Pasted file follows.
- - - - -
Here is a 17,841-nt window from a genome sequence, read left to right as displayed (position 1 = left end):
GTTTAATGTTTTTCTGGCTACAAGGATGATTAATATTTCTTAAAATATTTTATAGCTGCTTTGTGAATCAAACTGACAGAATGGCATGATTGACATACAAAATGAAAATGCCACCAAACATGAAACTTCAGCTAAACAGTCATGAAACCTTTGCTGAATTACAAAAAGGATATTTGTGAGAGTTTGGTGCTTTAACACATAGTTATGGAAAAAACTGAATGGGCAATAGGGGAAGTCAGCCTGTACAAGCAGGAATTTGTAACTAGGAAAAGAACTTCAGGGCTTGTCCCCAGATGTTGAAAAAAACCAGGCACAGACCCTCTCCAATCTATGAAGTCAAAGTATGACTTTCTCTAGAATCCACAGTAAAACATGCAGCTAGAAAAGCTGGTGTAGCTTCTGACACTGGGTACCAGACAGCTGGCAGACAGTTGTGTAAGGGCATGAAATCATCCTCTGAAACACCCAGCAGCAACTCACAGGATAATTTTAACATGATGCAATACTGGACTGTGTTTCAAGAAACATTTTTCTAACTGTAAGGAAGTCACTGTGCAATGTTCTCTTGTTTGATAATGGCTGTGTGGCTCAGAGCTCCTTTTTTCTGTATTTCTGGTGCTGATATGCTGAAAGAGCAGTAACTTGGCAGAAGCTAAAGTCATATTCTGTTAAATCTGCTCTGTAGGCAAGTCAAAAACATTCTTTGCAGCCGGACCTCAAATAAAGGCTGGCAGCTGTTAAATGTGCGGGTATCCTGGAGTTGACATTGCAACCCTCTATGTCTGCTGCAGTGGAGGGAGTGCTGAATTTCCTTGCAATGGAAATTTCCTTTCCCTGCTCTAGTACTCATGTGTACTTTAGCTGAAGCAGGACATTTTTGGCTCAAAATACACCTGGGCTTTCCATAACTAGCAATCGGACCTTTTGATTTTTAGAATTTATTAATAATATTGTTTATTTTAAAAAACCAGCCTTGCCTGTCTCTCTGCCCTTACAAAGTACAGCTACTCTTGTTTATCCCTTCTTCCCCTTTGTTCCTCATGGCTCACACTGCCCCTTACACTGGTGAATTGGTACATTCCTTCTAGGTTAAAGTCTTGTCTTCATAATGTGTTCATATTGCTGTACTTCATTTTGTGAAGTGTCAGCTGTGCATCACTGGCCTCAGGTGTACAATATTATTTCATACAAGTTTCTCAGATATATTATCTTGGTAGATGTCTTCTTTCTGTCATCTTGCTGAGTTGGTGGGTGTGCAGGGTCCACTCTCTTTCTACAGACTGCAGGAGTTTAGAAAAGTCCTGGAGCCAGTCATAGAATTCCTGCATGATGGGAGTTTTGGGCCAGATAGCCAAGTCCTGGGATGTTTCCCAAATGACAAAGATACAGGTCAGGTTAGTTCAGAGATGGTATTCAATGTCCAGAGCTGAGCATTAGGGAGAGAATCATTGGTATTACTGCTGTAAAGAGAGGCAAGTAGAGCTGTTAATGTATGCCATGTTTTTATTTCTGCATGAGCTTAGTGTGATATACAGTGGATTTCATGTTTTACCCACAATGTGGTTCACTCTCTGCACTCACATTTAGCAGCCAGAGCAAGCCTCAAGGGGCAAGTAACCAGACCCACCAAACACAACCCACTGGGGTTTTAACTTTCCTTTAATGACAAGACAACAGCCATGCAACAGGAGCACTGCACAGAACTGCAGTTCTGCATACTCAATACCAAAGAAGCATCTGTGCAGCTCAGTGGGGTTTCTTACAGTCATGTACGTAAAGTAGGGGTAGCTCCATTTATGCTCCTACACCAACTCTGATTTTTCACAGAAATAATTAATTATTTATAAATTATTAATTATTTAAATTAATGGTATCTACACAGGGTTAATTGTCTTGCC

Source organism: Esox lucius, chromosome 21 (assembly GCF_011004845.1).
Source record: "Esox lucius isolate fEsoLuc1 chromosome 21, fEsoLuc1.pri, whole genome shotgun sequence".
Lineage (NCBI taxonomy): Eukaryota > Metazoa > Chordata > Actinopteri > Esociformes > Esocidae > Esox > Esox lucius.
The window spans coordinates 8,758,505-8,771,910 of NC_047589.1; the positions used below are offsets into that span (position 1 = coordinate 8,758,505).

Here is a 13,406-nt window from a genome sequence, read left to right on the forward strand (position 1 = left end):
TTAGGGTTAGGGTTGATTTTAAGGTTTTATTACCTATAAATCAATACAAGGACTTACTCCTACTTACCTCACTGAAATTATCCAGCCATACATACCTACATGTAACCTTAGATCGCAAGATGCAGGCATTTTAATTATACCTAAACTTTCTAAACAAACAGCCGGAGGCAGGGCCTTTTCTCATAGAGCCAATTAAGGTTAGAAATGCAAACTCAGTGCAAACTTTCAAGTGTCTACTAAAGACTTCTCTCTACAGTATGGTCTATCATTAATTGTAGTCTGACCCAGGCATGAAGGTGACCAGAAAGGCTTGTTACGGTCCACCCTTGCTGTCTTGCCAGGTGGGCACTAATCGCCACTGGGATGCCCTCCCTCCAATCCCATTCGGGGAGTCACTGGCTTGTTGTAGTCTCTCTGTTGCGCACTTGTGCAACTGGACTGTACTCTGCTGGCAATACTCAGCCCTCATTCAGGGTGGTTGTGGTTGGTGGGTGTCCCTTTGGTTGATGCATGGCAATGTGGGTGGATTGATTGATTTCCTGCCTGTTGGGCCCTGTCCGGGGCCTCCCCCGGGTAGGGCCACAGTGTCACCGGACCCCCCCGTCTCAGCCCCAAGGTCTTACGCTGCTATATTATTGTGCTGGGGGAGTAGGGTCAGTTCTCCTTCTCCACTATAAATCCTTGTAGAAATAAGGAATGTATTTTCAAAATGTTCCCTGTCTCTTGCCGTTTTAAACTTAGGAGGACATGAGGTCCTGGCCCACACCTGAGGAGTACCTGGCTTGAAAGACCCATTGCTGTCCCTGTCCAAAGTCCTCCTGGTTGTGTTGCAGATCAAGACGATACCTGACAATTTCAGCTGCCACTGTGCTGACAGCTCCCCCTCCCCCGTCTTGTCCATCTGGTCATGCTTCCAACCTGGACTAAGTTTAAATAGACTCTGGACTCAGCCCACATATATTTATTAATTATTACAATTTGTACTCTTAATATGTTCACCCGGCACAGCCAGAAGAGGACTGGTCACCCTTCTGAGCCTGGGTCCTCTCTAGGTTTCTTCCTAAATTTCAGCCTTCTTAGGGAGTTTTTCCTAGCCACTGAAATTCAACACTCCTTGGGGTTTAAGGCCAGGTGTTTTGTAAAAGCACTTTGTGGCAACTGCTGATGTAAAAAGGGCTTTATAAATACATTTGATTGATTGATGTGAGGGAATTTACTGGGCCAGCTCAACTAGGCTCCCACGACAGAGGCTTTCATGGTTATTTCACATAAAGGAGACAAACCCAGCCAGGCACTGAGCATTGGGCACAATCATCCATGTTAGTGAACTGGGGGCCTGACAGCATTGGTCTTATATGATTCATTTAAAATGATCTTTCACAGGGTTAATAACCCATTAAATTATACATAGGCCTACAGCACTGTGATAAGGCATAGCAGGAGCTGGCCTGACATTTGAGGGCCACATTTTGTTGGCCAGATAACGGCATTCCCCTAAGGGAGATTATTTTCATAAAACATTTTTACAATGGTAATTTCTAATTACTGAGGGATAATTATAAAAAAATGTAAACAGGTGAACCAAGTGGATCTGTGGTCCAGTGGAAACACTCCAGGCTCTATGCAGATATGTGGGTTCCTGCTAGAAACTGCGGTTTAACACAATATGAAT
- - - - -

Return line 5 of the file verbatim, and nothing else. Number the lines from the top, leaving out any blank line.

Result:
Lineage (NCBI taxonomy): Eukaryota > Metazoa > Chordata > Actinopteri > Esociformes > Esocidae > Esox > Esox lucius.